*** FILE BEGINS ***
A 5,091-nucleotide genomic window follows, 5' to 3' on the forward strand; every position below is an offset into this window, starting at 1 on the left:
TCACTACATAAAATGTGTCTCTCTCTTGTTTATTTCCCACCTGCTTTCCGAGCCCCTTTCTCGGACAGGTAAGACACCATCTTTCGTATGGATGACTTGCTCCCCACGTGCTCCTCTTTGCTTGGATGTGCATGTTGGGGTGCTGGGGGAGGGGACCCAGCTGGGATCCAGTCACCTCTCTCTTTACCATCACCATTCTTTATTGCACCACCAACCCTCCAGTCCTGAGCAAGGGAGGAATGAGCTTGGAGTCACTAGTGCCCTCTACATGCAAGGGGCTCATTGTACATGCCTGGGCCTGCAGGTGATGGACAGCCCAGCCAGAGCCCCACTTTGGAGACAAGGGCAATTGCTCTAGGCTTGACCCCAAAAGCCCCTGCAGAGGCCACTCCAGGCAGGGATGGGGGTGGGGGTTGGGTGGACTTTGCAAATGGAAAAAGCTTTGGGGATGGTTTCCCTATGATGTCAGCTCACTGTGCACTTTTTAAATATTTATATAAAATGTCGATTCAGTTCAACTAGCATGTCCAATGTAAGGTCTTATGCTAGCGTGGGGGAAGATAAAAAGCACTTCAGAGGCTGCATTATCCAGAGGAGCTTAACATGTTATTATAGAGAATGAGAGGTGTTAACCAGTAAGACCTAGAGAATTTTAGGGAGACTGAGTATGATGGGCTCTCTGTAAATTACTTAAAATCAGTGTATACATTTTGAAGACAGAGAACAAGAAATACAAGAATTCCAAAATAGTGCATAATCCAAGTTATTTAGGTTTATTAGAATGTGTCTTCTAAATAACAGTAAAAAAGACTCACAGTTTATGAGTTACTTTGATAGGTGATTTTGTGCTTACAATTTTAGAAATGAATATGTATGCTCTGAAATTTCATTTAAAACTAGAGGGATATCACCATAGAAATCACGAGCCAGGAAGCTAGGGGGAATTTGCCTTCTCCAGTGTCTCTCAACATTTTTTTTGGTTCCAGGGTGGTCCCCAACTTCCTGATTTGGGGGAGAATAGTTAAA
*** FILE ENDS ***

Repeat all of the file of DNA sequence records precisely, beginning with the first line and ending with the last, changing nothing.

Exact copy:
A 5,091-nucleotide genomic window follows, 5' to 3' on the forward strand; every position below is an offset into this window, starting at 1 on the left:
TCACTACATAAAATGTGTCTCTCTCTTGTTTATTTCCCACCTGCTTTCCGAGCCCCTTTCTCGGACAGGTAAGACACCATCTTTCGTATGGATGACTTGCTCCCCACGTGCTCCTCTTTGCTTGGATGTGCATGTTGGGGTGCTGGGGGAGGGGACCCAGCTGGGATCCAGTCACCTCTCTCTTTACCATCACCATTCTTTATTGCACCACCAACCCTCCAGTCCTGAGCAAGGGAGGAATGAGCTTGGAGTCACTAGTGCCCTCTACATGCAAGGGGCTCATTGTACATGCCTGGGCCTGCAGGTGATGGACAGCCCAGCCAGAGCCCCACTTTGGAGACAAGGGCAATTGCTCTAGGCTTGACCCCAAAAGCCCCTGCAGAGGCCACTCCAGGCAGGGATGGGGGTGGGGGTTGGGTGGACTTTGCAAATGGAAAAAGCTTTGGGGATGGTTTCCCTATGATGTCAGCTCACTGTGCACTTTTTAAATATTTATATAAAATGTCGATTCAGTTCAACTAGCATGTCCAATGTAAGGTCTTATGCTAGCGTGGGGGAAGATAAAAAGCACTTCAGAGGCTGCATTATCCAGAGGAGCTTAACATGTTATTATAGAGAATGAGAGGTGTTAACCAGTAAGACCTAGAGAATTTTAGGGAGACTGAGTATGATGGGCTCTCTGTAAATTACTTAAAATCAGTGTATACATTTTGAAGACAGAGAACAAGAAATACAAGAATTCCAAAATAGTGCATAATCCAAGTTATTTAGGTTTATTAGAATGTGTCTTCTAAATAACAGTAAAAAAGACTCACAGTTTATGAGTTACTTTGATAGGTGATTTTGTGCTTACAATTTTAGAAATGAATATGTATGCTCTGAAATTTCATTTAAAACTAGAGGGATATCACCATAGAAATCACGAGCCAGGAAGCTAGGGGGAATTTGCCTTCTCCAGTGTCTCTCAACATTTTTTTTGGTTCCAGGGTGGTCCCCAACTTCCTGATTTGGGGGAGAATAGTTAAA